The research of willpower

swimming-championships-by-ocean-header

When I introduced running into my exercise regime, I quickly realized that running was more a battle of the mind (will) than a battle of the body.  There’s a LOT of self-talk that goes on  … tuning in to the voice on the right shoulder saying “You can do it, just keep putting one foot in front of the other” and rejecting the voice on the left shoulder that’s saying, “Go ahead and stop short of your intended mileage.  What does quitting halfway through your goal matter?”

The same can be said for making lifestyle changes, such as eating or exercise habits.   There is a definite need to tap into willpower at points along the journey of change.  

Stanford Medicine published a Q&A session in 2011 with Stanford health psychologist Kelly McGonigal, PhD, who studied the research on the science of willpower.  According to the article, willpower is “a complex mind-body response that can be compromised by stress, sleep deprivation and nutrition and that can be strengthened through certain practices (italics mine).”

Hmmmmmm.

According to McGonigal, research shows the following:

  1.  When you exert self-control, it results in a “pause-and-plan response”.  These are changes in the brain and body that help guard against temptation and urges.  When the body and brain experience these changes, it actually sends additional energy to the area of the brain (prefrontal cortex) that is responsible for goal tracking and overriding impulses/cravings.  “The result is you have the mindset and motivation to do what matters most.”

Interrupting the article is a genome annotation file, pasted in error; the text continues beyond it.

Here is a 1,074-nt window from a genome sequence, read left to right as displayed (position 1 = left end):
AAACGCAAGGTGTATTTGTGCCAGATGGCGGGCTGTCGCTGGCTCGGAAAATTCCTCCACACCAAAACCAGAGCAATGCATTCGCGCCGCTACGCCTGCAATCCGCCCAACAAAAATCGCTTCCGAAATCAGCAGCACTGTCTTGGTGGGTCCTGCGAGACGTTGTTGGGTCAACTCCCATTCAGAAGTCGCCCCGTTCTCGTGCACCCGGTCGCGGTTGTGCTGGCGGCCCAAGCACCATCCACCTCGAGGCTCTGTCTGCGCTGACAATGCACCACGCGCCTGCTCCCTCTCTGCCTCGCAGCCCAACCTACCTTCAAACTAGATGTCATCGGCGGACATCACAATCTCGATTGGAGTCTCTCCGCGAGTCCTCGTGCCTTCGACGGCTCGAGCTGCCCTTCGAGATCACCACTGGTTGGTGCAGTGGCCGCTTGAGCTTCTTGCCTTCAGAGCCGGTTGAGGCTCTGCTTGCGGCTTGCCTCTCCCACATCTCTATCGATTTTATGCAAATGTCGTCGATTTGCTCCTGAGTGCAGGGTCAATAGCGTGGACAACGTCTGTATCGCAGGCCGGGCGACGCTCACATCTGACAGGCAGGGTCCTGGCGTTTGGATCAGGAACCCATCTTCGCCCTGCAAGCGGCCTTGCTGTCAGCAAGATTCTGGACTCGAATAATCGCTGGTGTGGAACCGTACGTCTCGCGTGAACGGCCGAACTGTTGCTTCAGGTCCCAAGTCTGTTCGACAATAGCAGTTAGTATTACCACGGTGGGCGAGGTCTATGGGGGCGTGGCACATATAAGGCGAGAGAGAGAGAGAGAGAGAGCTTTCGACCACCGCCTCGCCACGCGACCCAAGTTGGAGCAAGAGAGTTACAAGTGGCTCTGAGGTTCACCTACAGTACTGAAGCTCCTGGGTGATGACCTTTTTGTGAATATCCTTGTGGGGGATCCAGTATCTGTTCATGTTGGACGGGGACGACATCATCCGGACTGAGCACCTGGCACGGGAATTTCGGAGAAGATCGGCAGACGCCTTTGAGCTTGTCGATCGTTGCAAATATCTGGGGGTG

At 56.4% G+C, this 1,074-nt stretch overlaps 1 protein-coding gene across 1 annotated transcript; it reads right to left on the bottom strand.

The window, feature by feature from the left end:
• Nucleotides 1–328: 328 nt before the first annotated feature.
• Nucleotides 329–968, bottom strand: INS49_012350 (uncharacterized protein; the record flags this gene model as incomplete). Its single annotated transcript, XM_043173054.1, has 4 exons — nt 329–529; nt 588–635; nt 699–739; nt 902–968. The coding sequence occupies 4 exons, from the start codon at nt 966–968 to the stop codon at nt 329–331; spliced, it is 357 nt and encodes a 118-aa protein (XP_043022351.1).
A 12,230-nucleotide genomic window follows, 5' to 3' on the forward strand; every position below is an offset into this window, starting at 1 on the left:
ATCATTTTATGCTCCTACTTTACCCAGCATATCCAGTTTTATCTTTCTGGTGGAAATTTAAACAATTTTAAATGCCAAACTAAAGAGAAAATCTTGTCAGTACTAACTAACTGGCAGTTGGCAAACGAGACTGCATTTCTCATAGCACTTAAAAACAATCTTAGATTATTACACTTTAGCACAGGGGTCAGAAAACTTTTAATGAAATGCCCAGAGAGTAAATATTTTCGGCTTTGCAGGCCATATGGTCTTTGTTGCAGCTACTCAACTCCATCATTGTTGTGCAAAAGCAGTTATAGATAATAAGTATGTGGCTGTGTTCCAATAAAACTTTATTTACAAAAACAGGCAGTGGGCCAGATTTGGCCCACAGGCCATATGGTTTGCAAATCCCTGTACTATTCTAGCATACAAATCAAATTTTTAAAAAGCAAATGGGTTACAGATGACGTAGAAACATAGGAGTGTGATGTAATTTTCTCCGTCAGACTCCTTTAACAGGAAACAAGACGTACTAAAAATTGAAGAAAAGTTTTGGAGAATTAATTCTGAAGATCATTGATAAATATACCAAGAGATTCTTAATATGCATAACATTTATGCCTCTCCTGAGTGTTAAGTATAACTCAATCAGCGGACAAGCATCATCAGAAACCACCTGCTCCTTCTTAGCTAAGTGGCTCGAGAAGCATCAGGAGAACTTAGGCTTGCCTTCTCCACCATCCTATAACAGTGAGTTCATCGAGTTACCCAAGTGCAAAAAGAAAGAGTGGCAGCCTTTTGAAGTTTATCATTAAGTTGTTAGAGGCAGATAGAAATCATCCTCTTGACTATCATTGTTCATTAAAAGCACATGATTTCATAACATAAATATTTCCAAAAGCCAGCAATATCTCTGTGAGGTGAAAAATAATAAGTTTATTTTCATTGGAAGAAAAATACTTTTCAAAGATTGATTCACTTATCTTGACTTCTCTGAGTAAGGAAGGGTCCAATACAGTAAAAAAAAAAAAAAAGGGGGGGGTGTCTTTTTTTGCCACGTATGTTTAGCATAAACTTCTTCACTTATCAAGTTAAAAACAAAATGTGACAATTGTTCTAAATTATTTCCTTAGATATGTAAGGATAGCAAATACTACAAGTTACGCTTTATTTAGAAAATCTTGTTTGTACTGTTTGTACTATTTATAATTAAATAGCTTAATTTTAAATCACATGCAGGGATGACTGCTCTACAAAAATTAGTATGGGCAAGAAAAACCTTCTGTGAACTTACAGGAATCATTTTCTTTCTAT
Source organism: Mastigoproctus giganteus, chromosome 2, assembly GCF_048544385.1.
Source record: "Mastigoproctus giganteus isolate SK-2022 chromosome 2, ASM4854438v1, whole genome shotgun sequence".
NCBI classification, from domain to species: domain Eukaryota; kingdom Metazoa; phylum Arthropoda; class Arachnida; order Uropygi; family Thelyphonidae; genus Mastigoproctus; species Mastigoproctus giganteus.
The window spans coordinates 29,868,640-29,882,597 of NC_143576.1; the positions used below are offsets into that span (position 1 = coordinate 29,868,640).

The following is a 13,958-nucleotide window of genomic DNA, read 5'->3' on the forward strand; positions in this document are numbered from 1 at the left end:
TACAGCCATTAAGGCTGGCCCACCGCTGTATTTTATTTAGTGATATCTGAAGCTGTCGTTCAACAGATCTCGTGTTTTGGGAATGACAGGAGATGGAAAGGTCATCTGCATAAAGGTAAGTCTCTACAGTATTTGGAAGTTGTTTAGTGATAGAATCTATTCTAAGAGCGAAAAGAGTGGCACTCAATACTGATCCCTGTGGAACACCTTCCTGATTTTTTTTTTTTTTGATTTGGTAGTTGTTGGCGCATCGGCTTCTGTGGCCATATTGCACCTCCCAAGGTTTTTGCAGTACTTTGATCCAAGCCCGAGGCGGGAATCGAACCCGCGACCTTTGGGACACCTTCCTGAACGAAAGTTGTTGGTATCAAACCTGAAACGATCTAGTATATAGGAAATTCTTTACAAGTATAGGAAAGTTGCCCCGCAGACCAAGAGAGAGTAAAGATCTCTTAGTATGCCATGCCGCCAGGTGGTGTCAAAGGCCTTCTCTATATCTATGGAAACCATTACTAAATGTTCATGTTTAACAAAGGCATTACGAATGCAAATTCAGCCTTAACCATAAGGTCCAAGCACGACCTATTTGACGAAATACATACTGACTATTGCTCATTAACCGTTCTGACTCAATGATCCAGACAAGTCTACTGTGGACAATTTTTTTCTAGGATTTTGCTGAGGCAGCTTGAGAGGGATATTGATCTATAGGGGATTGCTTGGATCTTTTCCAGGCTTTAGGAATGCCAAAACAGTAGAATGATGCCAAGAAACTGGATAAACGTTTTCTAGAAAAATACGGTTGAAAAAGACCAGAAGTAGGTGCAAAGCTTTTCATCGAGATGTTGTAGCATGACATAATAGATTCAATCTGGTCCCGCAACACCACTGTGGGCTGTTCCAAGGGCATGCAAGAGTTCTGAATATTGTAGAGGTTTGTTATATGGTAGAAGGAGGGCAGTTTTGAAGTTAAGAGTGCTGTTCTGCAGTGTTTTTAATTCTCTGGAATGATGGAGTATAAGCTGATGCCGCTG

2.  “Learning how to better manage your stress – or even just remembering to take a few deep breaths when you’re feeling overwhelmed or tempted — is one of the most important things you can do to improve your willpower.”  
  3. Improve how much quality rest and sleep you get and you’ll increase your ability at self-control.
  4. “Something as simple as eating a more plant-based, less-processed diet makes energy more available to brain and can improve every aspect of willpower from overcoming procrastination to sticking to a New Year’s resolution.”
  5. Any muscle in your body can be made stronger through exercise. If willpower is a muscle, even a metaphorical muscle, it should be possible to train it. That’s what the research shows.”  McGonigal states that practicing self-control increases the strength and stamina of your self-control, thereby making it easier as time goes on.   “New behaviors become habits, temptations become less overwhelming and willpower challenges can even become fun.”